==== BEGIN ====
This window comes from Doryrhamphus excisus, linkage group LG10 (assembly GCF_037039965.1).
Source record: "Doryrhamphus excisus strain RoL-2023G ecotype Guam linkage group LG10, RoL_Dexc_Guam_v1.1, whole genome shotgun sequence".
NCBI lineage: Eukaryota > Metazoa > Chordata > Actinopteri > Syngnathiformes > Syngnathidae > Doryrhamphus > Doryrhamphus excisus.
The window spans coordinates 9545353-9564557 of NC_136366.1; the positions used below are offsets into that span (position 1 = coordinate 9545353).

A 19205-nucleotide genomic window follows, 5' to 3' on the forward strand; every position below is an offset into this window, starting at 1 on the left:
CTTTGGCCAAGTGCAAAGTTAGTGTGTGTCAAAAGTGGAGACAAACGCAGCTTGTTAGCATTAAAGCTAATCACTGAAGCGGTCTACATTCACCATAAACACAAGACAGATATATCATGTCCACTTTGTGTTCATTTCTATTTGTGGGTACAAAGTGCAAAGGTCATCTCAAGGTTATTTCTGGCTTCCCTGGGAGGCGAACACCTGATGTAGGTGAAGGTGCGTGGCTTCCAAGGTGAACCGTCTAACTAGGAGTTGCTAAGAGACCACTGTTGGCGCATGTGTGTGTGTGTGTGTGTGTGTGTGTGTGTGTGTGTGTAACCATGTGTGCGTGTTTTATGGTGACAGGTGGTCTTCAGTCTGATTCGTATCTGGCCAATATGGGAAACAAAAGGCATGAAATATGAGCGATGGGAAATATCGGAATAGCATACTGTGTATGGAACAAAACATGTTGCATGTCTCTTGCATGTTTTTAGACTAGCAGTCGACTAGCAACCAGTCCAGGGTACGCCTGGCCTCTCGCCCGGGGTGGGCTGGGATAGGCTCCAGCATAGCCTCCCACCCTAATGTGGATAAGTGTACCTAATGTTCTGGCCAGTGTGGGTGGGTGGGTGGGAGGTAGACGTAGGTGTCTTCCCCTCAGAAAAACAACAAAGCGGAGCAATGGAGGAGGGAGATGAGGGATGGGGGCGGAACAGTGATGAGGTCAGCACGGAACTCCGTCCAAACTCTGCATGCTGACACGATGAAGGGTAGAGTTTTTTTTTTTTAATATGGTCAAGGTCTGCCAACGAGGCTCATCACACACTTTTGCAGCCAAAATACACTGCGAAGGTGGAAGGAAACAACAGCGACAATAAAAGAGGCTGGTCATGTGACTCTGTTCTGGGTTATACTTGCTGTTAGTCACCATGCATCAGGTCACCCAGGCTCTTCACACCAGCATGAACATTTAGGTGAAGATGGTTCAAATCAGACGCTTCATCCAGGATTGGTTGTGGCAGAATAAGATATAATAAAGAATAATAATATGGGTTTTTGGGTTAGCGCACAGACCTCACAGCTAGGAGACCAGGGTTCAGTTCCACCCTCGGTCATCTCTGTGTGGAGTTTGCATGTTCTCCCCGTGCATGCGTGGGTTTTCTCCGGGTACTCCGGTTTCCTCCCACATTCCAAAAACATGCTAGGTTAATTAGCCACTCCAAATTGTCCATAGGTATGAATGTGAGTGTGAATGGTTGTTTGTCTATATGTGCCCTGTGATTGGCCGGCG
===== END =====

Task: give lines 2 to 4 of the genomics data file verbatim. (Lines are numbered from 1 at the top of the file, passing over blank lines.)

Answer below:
Source record: "Doryrhamphus excisus strain RoL-2023G ecotype Guam linkage group LG10, RoL_Dexc_Guam_v1.1, whole genome shotgun sequence".
NCBI lineage: Eukaryota > Metazoa > Chordata > Actinopteri > Syngnathiformes > Syngnathidae > Doryrhamphus > Doryrhamphus excisus.
The window spans coordinates 9545353-9564557 of NC_136366.1; the positions used below are offsets into that span (position 1 = coordinate 9545353).